Goodwin made a point to say one of the positives of streaming is listeners can stream their local station. “There are those streamers but we are too.”

They explained all three stations are broadcast from the Cokers Building on Wilson Avenue. The signals go to three tower sites: The Rooster’s tower behind Hickerson Elementary School; Whiskey Country’s tower is on Rock Creek Road; and The Duck’s tower is in a cow pasture in Bedford County near Moore County.

They then demonstrated a live broadcast from a remote location. Goodwin said nowadays they can do remote broadcasts without needing someone at the station. With a laptop that’s logged into the on-air computer and a microphone, they can go live or prerecord for later playback for a quick turnaround. 

Jackson then recorded a live radio spot with attendees at DW Wilson Center, edited the spot with music, and played the recording for attendees to hear on the live broadcast within five minutes of recording the piece.

“Not many people know we can do that and we can do it from our couch if we wanted to,” said Goodwin.

When taking questions, they were asked how the stations come up with their names. Jackson explained for The Duck, the name comes from their call letter WDUC. Goodwin said The Rooster was named based off of Bonnaroo and it turned out to be another bird to go with The Duck.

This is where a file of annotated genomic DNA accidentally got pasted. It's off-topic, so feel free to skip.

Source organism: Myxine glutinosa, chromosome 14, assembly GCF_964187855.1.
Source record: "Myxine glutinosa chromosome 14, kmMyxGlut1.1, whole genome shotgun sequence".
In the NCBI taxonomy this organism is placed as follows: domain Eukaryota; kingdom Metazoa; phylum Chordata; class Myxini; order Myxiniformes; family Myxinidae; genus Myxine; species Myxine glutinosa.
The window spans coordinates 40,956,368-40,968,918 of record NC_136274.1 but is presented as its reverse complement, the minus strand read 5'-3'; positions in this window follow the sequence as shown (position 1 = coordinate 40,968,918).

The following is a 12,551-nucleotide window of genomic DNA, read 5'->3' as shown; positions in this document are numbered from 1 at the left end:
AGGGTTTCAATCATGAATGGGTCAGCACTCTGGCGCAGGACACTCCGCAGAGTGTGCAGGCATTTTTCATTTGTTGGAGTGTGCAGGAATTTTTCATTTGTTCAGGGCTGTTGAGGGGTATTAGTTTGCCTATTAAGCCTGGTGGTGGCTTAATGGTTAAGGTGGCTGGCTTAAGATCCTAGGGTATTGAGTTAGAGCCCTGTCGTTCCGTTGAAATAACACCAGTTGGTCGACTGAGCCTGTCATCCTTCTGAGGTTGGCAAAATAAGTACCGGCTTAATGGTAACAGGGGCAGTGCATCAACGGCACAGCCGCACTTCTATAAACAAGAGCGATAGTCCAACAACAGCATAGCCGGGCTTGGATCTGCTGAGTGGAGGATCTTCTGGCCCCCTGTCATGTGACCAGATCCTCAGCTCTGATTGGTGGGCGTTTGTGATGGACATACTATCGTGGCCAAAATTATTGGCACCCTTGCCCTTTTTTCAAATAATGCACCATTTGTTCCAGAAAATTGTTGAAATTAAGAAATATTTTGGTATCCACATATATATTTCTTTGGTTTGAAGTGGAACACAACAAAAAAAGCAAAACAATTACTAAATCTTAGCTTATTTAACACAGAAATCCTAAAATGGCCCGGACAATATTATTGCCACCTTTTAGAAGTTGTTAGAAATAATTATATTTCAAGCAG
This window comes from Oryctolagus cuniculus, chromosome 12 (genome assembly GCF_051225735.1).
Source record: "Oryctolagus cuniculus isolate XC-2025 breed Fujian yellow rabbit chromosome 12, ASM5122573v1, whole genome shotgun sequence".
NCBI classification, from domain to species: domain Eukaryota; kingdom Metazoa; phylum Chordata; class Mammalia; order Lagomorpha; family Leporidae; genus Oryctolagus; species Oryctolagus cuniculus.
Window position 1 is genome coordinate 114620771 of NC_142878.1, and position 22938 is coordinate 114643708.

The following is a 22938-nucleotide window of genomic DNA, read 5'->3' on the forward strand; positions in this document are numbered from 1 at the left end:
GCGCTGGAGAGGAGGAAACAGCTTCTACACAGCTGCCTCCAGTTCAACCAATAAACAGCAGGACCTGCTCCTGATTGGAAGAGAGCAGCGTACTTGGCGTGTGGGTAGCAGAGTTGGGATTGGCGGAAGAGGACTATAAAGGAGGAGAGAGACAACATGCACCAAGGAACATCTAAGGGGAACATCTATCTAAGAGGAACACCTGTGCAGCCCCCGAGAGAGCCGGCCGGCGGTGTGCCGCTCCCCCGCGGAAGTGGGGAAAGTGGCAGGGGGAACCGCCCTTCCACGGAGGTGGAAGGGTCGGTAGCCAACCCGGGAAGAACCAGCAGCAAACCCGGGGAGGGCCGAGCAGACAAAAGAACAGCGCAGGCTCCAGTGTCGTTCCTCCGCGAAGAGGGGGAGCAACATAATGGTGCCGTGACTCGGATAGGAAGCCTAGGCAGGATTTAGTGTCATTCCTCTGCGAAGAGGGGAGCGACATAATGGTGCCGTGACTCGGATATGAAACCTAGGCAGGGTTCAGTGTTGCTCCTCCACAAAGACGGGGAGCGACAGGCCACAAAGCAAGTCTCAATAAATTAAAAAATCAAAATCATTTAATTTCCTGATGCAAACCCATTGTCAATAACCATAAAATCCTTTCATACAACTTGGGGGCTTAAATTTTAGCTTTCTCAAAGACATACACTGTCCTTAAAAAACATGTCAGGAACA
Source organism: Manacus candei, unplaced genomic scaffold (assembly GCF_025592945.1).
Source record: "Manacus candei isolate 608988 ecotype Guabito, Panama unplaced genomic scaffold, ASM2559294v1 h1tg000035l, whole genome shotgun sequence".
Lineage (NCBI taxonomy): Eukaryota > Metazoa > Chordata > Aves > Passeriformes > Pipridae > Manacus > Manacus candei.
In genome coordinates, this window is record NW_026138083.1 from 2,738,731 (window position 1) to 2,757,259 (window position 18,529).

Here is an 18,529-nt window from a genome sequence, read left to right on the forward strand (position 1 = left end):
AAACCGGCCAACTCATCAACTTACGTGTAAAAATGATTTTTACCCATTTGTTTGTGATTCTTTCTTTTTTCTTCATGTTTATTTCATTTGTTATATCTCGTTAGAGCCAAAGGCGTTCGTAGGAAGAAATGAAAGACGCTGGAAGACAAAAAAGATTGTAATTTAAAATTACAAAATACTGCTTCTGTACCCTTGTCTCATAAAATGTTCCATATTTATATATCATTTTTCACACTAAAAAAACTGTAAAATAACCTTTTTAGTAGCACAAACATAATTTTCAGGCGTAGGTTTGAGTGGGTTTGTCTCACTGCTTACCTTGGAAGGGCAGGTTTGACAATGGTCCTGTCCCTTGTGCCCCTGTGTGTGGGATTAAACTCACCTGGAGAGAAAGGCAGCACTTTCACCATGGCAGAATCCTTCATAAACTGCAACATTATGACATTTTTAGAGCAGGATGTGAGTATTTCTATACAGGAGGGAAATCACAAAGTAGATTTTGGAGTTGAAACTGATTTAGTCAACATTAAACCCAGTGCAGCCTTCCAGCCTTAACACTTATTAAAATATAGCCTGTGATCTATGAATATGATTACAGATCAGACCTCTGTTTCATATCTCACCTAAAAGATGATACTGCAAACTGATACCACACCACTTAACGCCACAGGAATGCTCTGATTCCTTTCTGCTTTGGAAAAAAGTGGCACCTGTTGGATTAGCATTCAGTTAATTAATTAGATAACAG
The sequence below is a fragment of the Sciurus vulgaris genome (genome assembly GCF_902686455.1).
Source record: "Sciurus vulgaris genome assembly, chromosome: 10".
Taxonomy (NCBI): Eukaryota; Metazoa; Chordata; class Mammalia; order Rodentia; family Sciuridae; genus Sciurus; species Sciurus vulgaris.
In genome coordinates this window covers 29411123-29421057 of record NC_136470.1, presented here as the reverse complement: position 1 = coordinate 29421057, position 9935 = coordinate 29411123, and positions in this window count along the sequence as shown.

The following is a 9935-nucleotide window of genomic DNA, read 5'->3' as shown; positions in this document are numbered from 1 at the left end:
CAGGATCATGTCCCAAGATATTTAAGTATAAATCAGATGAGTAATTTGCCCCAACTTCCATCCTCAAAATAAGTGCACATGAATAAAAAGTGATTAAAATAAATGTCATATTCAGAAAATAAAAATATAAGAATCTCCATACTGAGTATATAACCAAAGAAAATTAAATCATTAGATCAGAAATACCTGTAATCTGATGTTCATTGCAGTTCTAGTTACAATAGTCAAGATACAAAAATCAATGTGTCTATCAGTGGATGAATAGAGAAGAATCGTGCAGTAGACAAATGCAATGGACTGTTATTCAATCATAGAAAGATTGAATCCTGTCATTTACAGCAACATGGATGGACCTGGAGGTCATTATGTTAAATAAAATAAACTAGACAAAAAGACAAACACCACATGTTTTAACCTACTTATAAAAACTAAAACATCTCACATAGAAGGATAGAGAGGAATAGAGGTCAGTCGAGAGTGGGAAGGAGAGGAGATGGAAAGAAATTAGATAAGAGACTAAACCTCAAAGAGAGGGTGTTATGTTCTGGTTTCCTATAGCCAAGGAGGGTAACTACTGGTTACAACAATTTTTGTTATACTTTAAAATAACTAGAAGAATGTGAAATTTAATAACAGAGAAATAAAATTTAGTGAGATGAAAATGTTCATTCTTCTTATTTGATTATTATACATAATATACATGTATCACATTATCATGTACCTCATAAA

As for Whiskey Country, Jackson said they wanted a name that was unique to the area. They went through several names to find one that was unique to their region.

“You can’t take this anywhere. We are whiskey country. We have Jack Daniels here, we have George Dickel here and we should be proud of it,” said Jackson.

Jackson said there was some worry about the name at first but Jackson said there are people in Lynchburg who make whiskey who go to church on Sunday.

Another question asked was how music is selected for their stations. They said they have a curated playlist created for the day and it can be set for specific days, like a Friday afternoon as listeners are getting off work and want to jam out. 

If someone calls to make a request, they can change the playlist to have the request played. The only difference is while Jackson and Shelby keep an eye on what’s on in the top trending charts for today’s music, Goodwin focuses on playing older, classic rock and pop music. 

By the end, they engaged with attendees with questions about which famous people they have met, what contests will be happening in the future, and sharing some fun and somewhat embarrassing stories during their careers. The attendees had the chance to talk to each of the hosts and were given prizes for coming.

One of the attendees, Dot Watson, said she had a good time and learned some interesting things from the hosts.

Kyle Murphy may be reached at kmurphy@tullahomanews.com.